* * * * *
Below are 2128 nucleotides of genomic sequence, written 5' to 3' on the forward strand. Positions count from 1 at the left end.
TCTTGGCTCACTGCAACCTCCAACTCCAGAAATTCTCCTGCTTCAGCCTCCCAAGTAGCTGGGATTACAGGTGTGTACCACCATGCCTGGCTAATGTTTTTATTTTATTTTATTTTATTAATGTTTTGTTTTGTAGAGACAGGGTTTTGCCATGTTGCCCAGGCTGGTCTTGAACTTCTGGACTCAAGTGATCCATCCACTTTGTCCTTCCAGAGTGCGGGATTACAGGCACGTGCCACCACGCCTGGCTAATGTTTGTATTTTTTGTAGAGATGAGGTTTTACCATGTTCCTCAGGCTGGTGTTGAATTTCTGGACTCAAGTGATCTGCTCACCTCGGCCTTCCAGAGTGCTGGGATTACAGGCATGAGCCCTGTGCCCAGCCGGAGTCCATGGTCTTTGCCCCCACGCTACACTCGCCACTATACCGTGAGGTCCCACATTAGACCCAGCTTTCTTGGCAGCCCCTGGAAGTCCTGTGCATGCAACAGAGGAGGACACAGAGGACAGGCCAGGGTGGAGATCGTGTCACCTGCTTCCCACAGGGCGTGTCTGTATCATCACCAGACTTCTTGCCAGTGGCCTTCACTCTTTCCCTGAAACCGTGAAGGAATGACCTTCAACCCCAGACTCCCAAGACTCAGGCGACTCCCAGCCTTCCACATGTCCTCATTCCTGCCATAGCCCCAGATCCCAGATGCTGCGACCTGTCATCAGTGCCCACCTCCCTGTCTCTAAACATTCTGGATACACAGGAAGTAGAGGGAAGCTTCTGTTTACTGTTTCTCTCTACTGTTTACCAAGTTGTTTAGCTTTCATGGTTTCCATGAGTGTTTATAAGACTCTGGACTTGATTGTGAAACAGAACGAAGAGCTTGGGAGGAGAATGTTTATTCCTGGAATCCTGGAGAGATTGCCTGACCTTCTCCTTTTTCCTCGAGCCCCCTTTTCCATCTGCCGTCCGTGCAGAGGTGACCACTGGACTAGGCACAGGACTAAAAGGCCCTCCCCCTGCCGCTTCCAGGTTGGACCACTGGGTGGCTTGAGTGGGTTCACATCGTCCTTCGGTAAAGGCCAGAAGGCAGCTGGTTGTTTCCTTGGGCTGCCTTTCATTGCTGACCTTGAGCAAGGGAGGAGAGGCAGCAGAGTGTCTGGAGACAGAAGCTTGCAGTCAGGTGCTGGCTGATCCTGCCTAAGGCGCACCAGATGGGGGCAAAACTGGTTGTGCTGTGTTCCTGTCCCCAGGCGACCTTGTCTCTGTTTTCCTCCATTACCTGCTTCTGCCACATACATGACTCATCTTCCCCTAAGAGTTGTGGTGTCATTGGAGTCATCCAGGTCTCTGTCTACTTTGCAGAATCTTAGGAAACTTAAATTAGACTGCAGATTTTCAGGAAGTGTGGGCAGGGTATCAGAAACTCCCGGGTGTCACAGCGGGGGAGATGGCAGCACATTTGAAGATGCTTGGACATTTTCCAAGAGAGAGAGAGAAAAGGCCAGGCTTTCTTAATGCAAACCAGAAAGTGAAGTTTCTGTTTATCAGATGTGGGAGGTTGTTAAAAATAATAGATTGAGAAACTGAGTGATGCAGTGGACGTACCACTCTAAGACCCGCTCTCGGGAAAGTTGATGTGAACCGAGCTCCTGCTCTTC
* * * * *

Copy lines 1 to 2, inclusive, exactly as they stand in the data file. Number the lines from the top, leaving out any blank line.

Below are 2128 nucleotides of genomic sequence, written 5' to 3' on the forward strand. Positions count from 1 at the left end.
TCTTGGCTCACTGCAACCTCCAACTCCAGAAATTCTCCTGCTTCAGCCTCCCAAGTAGCTGGGATTACAGGTGTGTACCACCATGCCTGGCTAATGTTTTTATTTTATTTTATTTTATTAATGTTTTGTTTTGTAGAGACAGGGTTTTGCCATGTTGCCCAGGCTGGTCTTGAACTTCTGGACTCAAGTGATCCATCCACTTTGTCCTTCCAGAGTGCGGGATTACAGGCACGTGCCACCACGCCTGGCTAATGTTTGTATTTTTTGTAGAGATGAGGTTTTACCATGTTCCTCAGGCTGGTGTTGAATTTCTGGACTCAAGTGATCTGCTCACCTCGGCCTTCCAGAGTGCTGGGATTACAGGCATGAGCCCTGTGCCCAGCCGGAGTCCATGGTCTTTGCCCCCACGCTACACTCGCCACTATACCGTGAGGTCCCACATTAGACCCAGCTTTCTTGGCAGCCCCTGGAAGTCCTGTGCATGCAACAGAGGAGGACACAGAGGACAGGCCAGGGTGGAGATCGTGTCACCTGCTTCCCACAGGGCGTGTCTGTATCATCACCAGACTTCTTGCCAGTGGCCTTCACTCTTTCCCTGAAACCGTGAAGGAATGACCTTCAACCCCAGACTCCCAAGACTCAGGCGACTCCCAGCCTTCCACATGTCCTCATTCCTGCCATAGCCCCAGATCCCAGATGCTGCGACCTGTCATCAGTGCCCACCTCCCTGTCTCTAAACATTCTGGATACACAGGAAGTAGAGGGAAGCTTCTGTTTACTGTTTCTCTCTACTGTTTACCAAGTTGTTTAGCTTTCATGGTTTCCATGAGTGTTTATAAGACTCTGGACTTGATTGTGAAACAGAACGAAGAGCTTGGGAGGAGAATGTTTATTCCTGGAATCCTGGAGAGATTGCCTGACCTTCTCCTTTTTCCTCGAGCCCCCTTTTCCATCTGCCGTCCGTGCAGAGGTGACCACTGGACTAGGCACAGGACTAAAAGGCCCTCCCCCTGCCGCTTCCAGGTTGGACCACTGGGTGGCTTGAGTGGGTTCACATCGTCCTTCGGTAAAGGCCAGAAGGCAGCTGGTTGTTTCCTTGGGCTGCCTTTCATTGCTGACCTTGAGCAAGGGAGGAGAGGCAGCAGAGTGTCTGGAGACAGAAGCTTGCAGTCAGGTGCTGGCTGATCCTGCCTAAGGCGCACCAGATGGGGGCAAAACTGGTTGTGCTGTGTTCCTGTCCCCAGGCGACCTTGTCTCTGTTTTCCTCCATTACCTGCTTCTGCCACATACATGACTCATCTTCCCCTAAGAGTTGTGGTGTCATTGGAGTCATCCAGGTCTCTGTCTACTTTGCAGAATCTTAGGAAACTTAAATTAGACTGCAGATTTTCAGGAAGTGTGGGCAGGGTATCAGAAACTCCCGGGTGTCACAGCGGGGGAGATGGCAGCACATTTGAAGATGCTTGGACATTTTCCAAGAGAGAGAGAGAAAAGGCCAGGCTTTCTTAATGCAAACCAGAAAGTGAAGTTTCTGTTTATCAGATGTGGGAGGTTGTTAAAAATAATAGATTGAGAAACTGAGTGATGCAGTGGACGTACCACTCTAAGACCCGCTCTCGGGAAAGTTGATGTGAACCGAGCTCCTGCTCTTC